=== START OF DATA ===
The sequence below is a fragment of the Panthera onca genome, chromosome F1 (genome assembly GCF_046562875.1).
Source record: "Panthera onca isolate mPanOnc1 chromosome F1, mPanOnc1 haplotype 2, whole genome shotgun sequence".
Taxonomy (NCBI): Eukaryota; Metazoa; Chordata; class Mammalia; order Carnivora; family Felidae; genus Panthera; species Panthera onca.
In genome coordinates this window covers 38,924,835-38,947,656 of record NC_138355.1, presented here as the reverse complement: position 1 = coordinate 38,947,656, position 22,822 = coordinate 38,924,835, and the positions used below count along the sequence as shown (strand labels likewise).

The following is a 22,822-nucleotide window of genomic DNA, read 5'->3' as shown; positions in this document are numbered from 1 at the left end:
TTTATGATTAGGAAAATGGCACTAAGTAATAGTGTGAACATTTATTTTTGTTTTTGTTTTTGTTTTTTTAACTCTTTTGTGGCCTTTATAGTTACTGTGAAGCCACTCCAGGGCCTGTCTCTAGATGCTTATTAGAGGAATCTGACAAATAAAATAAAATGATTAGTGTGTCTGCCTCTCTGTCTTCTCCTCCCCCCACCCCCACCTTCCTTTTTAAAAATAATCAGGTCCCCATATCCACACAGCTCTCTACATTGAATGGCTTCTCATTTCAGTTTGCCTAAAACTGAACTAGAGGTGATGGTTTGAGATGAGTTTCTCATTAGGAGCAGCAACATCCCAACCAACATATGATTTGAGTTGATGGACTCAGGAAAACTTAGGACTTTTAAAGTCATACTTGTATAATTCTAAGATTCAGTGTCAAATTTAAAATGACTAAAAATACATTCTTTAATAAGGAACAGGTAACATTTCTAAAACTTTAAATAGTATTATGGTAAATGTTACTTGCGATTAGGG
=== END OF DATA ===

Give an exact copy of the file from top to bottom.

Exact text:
The sequence below is a fragment of the Panthera onca genome, chromosome F1 (genome assembly GCF_046562875.1).
Source record: "Panthera onca isolate mPanOnc1 chromosome F1, mPanOnc1 haplotype 2, whole genome shotgun sequence".
Taxonomy (NCBI): Eukaryota; Metazoa; Chordata; class Mammalia; order Carnivora; family Felidae; genus Panthera; species Panthera onca.
In genome coordinates this window covers 38,924,835-38,947,656 of record NC_138355.1, presented here as the reverse complement: position 1 = coordinate 38,947,656, position 22,822 = coordinate 38,924,835, and the positions used below count along the sequence as shown (strand labels likewise).

The following is a 22,822-nucleotide window of genomic DNA, read 5'->3' as shown; positions in this document are numbered from 1 at the left end:
TTTATGATTAGGAAAATGGCACTAAGTAATAGTGTGAACATTTATTTTTGTTTTTGTTTTTGTTTTTTTAACTCTTTTGTGGCCTTTATAGTTACTGTGAAGCCACTCCAGGGCCTGTCTCTAGATGCTTATTAGAGGAATCTGACAAATAAAATAAAATGATTAGTGTGTCTGCCTCTCTGTCTTCTCCTCCCCCCACCCCCACCTTCCTTTTTAAAAATAATCAGGTCCCCATATCCACACAGCTCTCTACATTGAATGGCTTCTCATTTCAGTTTGCCTAAAACTGAACTAGAGGTGATGGTTTGAGATGAGTTTCTCATTAGGAGCAGCAACATCCCAACCAACATATGATTTGAGTTGATGGACTCAGGAAAACTTAGGACTTTTAAAGTCATACTTGTATAATTCTAAGATTCAGTGTCAAATTTAAAATGACTAAAAATACATTCTTTAATAAGGAACAGGTAACATTTCTAAAACTTTAAATAGTATTATGGTAAATGTTACTTGCGATTAGGG